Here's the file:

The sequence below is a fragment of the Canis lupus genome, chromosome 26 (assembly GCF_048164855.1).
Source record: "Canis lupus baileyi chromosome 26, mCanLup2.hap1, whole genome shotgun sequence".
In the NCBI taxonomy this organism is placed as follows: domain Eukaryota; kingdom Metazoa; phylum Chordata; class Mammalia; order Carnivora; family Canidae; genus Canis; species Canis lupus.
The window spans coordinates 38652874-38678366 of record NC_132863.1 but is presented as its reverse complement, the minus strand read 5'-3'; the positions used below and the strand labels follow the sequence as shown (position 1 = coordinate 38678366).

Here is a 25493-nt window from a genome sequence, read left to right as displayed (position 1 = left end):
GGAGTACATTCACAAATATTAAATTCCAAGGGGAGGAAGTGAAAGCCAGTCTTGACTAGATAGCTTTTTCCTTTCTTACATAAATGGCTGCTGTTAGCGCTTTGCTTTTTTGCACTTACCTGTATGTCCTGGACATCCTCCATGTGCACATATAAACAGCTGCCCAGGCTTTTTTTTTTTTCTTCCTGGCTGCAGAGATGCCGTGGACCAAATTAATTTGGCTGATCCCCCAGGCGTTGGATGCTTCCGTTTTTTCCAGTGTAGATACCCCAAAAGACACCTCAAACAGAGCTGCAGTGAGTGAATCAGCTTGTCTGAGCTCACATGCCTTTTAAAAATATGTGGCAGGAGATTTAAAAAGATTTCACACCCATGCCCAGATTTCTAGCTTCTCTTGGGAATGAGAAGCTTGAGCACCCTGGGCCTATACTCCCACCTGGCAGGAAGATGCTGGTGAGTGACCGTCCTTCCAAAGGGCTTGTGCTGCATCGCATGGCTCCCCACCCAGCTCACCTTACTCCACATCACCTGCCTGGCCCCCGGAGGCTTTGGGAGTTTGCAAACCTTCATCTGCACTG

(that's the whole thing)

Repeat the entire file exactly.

The sequence below is a fragment of the Canis lupus genome, chromosome 26 (assembly GCF_048164855.1).
Source record: "Canis lupus baileyi chromosome 26, mCanLup2.hap1, whole genome shotgun sequence".
In the NCBI taxonomy this organism is placed as follows: domain Eukaryota; kingdom Metazoa; phylum Chordata; class Mammalia; order Carnivora; family Canidae; genus Canis; species Canis lupus.
The window spans coordinates 38652874-38678366 of record NC_132863.1 but is presented as its reverse complement, the minus strand read 5'-3'; the positions used below and the strand labels follow the sequence as shown (position 1 = coordinate 38678366).

Here is a 25493-nt window from a genome sequence, read left to right as displayed (position 1 = left end):
GGAGTACATTCACAAATATTAAATTCCAAGGGGAGGAAGTGAAAGCCAGTCTTGACTAGATAGCTTTTTCCTTTCTTACATAAATGGCTGCTGTTAGCGCTTTGCTTTTTTGCACTTACCTGTATGTCCTGGACATCCTCCATGTGCACATATAAACAGCTGCCCAGGCTTTTTTTTTTTTCTTCCTGGCTGCAGAGATGCCGTGGACCAAATTAATTTGGCTGATCCCCCAGGCGTTGGATGCTTCCGTTTTTTCCAGTGTAGATACCCCAAAAGACACCTCAAACAGAGCTGCAGTGAGTGAATCAGCTTGTCTGAGCTCACATGCCTTTTAAAAATATGTGGCAGGAGATTTAAAAAGATTTCACACCCATGCCCAGATTTCTAGCTTCTCTTGGGAATGAGAAGCTTGAGCACCCTGGGCCTATACTCCCACCTGGCAGGAAGATGCTGGTGAGTGACCGTCCTTCCAAAGGGCTTGTGCTGCATCGCATGGCTCCCCACCCAGCTCACCTTACTCCACATCACCTGCCTGGCCCCCGGAGGCTTTGGGAGTTTGCAAACCTTCATCTGCACTG